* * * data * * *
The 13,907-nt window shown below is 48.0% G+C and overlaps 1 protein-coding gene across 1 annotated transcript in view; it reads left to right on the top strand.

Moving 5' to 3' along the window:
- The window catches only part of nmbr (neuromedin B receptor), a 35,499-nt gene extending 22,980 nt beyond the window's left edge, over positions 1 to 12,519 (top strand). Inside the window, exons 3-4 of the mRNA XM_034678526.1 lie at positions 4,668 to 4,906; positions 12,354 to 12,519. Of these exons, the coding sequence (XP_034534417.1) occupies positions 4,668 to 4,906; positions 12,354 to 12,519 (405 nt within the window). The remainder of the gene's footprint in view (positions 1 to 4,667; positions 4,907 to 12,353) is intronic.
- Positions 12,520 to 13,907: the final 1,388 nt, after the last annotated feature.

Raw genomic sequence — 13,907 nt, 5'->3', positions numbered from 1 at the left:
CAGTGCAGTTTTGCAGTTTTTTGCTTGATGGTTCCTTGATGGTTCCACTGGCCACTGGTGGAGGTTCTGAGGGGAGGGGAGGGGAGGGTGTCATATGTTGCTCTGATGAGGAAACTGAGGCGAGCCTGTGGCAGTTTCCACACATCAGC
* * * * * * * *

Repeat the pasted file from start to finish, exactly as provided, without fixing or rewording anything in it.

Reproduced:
The 13,907-nt window shown below is 48.0% G+C and overlaps 1 protein-coding gene across 1 annotated transcript in view; it reads left to right on the top strand.

Moving 5' to 3' along the window:
- The window catches only part of nmbr (neuromedin B receptor), a 35,499-nt gene extending 22,980 nt beyond the window's left edge, over positions 1 to 12,519 (top strand). Inside the window, exons 3-4 of the mRNA XM_034678526.1 lie at positions 4,668 to 4,906; positions 12,354 to 12,519. Of these exons, the coding sequence (XP_034534417.1) occupies positions 4,668 to 4,906; positions 12,354 to 12,519 (405 nt within the window). The remainder of the gene's footprint in view (positions 1 to 4,667; positions 4,907 to 12,353) is intronic.
- Positions 12,520 to 13,907: the final 1,388 nt, after the last annotated feature.

Raw genomic sequence — 13,907 nt, 5'->3', positions numbered from 1 at the left:
CAGTGCAGTTTTGCAGTTTTTTGCTTGATGGTTCCTTGATGGTTCCACTGGCCACTGGTGGAGGTTCTGAGGGGAGGGGAGGGGAGGGTGTCATATGTTGCTCTGATGAGGAAACTGAGGCGAGCCTGTGGCAGTTTCCACACATCAGC